Why do we come to Him, if we do? Why do we stay with him, if we do? What takes us on a journey from church to church, if we do that, is the thought of finding him more fully, even though we, the finite, cannot comprehend the Infinite; but we can find him in a place which feeds us as we need feeding; if the place we are in does not do that, we are bound to ask questions. The early Christians did not live lives of eremetic virtue, they lived as we do, in busy communities, and their church family was a place where they found each other and shared that with the Risen Lord; he was what mattered to them, and they shared their wonder with each other and him in acts of worship. From those acts came the liturgies we see as the mists of the immediate post-Apostolic era recede – but we need to recall they took place in houses, or in cellars, there was no grand ceremony – which does not mean there was no beauty. What could be more beautiful to those who were broken than to meet and give thanks to him who had saved them, and to take his body and blood and listen to the memoirs of the Apostles?
What survives is so little, and too much of it because it reflected disputes – but then without that, we should have few letters from Paul or anyone else; it was because those early saints were still sinners that God used their weaknesses to give the ages to come the guidance which remains as fresh now as then. We see Paul so clearly in Romans, and his brokenness mirrors our own we do what we do not want to, and we feel powerless – and if we rely on our own power and will, or on the law and our ability to stick to it, we shall go badly wrong, time after time. But if we let ourselves trust in his infinite mercy and love, we shall grow in him and what was broken shall be mended. We cannot be whole save in him.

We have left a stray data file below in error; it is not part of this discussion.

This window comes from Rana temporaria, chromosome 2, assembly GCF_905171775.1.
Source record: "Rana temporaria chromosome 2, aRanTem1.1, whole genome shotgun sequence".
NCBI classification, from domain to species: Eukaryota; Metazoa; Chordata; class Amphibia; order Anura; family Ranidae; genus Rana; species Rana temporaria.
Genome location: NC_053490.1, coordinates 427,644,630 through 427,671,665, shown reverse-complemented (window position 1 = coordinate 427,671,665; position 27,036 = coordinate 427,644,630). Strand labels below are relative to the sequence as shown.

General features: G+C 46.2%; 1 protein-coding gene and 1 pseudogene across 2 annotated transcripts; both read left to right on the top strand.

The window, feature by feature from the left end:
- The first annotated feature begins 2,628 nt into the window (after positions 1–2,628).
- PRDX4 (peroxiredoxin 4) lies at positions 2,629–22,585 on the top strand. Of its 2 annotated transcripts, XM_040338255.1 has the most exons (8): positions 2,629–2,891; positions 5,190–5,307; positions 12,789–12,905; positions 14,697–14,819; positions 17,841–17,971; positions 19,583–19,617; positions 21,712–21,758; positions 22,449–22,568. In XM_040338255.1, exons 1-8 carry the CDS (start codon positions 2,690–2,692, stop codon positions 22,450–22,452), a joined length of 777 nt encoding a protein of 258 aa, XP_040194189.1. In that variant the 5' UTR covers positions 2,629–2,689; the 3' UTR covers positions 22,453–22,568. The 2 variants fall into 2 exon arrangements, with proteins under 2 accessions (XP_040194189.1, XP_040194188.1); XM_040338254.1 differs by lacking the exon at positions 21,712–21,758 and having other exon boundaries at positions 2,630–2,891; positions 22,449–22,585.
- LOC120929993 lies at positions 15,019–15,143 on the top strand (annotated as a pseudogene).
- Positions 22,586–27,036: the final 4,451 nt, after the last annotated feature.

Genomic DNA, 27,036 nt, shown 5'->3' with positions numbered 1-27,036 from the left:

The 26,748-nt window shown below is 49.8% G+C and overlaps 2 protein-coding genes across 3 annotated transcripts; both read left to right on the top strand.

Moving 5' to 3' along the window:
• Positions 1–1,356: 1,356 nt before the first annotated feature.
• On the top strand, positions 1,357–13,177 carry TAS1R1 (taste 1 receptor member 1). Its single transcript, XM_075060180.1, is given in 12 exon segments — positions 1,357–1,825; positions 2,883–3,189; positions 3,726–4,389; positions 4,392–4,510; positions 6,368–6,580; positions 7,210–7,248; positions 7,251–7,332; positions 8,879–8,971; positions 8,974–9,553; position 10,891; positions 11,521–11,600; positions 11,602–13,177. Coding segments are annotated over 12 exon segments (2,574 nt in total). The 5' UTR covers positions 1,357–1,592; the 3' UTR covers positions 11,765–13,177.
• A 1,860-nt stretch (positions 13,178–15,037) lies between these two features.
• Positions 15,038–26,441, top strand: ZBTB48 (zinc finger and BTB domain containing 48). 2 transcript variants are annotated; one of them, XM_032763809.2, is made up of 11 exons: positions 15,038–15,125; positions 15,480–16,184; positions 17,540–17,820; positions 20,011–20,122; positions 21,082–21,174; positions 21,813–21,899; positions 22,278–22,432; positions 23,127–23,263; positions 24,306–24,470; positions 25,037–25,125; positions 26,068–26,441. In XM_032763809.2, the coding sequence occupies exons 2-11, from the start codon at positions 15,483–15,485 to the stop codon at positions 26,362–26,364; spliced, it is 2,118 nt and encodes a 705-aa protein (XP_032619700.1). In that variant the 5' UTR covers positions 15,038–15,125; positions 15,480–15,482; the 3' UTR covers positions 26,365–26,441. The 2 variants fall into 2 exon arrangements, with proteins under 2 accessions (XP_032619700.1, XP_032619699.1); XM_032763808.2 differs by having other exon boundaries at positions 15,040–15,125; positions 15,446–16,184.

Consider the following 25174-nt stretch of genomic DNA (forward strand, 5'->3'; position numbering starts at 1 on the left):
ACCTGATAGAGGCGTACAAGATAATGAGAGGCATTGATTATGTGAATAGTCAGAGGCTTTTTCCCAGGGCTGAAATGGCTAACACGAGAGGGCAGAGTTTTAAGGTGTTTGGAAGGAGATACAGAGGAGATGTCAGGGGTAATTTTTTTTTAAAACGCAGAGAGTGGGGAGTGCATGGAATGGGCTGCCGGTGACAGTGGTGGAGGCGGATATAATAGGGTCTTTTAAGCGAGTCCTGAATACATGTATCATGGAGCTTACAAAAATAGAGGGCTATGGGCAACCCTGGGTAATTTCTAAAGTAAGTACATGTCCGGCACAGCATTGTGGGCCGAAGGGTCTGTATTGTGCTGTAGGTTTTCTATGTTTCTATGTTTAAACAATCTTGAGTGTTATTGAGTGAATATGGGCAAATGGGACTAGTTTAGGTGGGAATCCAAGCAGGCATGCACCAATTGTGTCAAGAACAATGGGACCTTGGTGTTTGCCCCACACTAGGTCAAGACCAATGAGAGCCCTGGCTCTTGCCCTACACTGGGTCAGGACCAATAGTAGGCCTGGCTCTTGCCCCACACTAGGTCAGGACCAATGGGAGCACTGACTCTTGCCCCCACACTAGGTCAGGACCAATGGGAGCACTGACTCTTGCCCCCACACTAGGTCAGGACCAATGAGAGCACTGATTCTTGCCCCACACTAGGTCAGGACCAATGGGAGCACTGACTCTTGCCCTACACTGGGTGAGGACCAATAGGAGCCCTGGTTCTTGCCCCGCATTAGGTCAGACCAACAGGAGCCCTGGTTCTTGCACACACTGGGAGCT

We can lose a sense of this if we think only in terms of ‘going to church on Sunday’. For those of us who know we meet him in the sacraments at the altar rail or wherever, it can be a climactic moment, so much so that we can forget what a gift we have, and even begin to imagine ourselves somehow worthy of it because we are regular in our church attendance. We are no more worthy of his Grace than those who do not know it – or those who refuse it – we are simply further on a journey they have not yet begun – and we should pray that they can begin – and soon.
This skates neatly around what has to be skated around. Each here has his or her own view, and it is the one, usually, that their church takes on such matters. I respect that, but God knows all things – even that deep mystery of where the boundaries of his church are – to him. Me? I know only who it is I encounter at the altar rail, and so am bound simply to say if he is there, who am I to say where he is not? Broken as I am, I am not so broken that I think I comprehend more than that He has saved me.